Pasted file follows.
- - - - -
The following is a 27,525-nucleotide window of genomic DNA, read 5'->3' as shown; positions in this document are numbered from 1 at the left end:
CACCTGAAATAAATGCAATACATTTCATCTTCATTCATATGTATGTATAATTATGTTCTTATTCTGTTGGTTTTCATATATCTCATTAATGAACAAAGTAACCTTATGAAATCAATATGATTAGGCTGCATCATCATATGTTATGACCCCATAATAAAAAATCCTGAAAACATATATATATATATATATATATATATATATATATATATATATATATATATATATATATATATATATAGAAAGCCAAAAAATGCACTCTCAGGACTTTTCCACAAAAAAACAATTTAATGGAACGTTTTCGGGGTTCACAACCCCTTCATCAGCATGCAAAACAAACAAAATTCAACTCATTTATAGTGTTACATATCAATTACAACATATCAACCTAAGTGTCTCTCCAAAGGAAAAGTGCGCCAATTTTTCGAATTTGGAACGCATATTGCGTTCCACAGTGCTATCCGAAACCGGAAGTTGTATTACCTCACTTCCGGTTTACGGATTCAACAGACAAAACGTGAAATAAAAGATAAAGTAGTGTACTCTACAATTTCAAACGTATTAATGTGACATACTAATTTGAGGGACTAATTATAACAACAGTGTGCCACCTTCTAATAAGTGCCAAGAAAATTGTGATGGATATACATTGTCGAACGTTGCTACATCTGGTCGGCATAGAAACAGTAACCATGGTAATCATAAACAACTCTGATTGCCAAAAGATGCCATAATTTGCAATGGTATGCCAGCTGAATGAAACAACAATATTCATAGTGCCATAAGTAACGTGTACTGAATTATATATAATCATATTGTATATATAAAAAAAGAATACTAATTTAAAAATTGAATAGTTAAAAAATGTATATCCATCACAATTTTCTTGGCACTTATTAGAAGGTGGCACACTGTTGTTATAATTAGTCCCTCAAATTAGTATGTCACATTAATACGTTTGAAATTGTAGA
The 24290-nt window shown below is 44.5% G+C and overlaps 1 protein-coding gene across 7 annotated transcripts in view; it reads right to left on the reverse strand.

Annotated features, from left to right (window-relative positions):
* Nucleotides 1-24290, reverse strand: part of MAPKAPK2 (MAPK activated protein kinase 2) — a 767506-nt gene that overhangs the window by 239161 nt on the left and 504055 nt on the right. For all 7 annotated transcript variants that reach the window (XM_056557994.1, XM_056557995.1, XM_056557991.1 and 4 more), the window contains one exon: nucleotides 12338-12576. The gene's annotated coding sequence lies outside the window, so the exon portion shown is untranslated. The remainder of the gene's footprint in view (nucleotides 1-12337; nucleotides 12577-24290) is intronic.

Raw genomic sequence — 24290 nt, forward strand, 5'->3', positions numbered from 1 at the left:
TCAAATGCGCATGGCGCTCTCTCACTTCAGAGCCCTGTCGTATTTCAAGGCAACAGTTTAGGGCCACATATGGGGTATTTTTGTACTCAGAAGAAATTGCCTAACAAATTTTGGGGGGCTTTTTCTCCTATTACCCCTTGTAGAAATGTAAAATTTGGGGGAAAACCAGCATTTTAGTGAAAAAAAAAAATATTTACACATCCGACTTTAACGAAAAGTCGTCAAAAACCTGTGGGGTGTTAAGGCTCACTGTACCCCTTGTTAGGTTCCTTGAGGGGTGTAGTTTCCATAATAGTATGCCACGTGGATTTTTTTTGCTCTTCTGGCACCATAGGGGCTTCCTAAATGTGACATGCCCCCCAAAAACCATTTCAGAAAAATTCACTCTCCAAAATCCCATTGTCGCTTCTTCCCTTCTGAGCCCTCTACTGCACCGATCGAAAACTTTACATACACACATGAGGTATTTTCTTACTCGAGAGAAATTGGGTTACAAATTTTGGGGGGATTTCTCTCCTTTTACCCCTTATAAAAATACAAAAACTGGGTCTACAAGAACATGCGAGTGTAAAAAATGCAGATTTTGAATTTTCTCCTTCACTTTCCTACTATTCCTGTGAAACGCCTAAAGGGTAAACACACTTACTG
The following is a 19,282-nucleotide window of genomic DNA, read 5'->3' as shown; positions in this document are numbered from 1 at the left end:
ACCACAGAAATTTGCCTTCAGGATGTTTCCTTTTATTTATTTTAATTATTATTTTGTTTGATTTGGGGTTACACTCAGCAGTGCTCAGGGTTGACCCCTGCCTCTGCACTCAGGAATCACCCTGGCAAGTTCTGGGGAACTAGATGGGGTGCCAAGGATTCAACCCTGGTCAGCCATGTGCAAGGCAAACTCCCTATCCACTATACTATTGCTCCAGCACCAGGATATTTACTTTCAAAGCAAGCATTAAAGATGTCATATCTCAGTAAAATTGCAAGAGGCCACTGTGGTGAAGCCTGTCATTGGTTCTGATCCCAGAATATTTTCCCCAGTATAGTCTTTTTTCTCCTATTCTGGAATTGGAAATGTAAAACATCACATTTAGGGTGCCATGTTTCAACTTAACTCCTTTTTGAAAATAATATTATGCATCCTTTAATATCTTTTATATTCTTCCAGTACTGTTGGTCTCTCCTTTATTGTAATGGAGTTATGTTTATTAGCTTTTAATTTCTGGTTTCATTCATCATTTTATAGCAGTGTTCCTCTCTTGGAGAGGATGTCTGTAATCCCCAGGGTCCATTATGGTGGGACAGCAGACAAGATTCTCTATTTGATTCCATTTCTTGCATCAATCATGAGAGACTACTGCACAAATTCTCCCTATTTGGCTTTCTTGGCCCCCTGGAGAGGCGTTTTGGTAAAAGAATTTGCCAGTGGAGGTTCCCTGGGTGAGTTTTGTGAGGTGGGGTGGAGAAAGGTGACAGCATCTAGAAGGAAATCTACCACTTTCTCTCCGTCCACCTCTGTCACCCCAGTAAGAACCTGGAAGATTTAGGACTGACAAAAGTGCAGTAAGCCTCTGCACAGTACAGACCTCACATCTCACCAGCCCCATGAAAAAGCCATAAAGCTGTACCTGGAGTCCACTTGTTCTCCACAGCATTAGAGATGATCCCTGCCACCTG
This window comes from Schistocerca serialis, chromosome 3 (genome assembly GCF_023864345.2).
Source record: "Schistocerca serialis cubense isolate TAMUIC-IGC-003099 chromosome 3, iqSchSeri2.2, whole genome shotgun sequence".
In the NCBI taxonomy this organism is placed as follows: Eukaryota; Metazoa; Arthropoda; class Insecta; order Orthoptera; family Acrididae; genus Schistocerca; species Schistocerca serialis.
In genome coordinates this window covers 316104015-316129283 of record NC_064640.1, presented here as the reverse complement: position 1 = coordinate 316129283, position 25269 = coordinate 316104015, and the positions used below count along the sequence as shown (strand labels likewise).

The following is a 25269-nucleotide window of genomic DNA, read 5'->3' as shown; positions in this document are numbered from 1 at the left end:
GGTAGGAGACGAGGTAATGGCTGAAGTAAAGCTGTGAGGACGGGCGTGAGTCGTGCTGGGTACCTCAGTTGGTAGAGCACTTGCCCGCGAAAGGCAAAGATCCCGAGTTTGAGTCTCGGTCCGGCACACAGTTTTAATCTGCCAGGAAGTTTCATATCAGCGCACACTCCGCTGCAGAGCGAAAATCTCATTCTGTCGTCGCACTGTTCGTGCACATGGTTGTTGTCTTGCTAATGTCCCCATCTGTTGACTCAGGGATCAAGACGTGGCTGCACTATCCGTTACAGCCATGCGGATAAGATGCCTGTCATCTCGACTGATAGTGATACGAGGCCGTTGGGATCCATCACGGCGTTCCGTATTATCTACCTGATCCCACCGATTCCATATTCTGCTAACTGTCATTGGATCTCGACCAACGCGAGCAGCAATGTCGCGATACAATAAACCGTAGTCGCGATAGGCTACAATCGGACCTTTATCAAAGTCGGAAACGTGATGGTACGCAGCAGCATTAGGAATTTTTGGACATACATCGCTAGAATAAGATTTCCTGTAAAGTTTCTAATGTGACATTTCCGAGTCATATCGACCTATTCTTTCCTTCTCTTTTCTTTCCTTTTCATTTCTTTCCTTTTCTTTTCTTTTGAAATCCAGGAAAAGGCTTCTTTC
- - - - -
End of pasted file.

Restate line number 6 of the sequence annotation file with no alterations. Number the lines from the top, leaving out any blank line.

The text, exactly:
Raw genomic sequence — 24290 nt, forward strand, 5'->3', positions numbered from 1 at the left: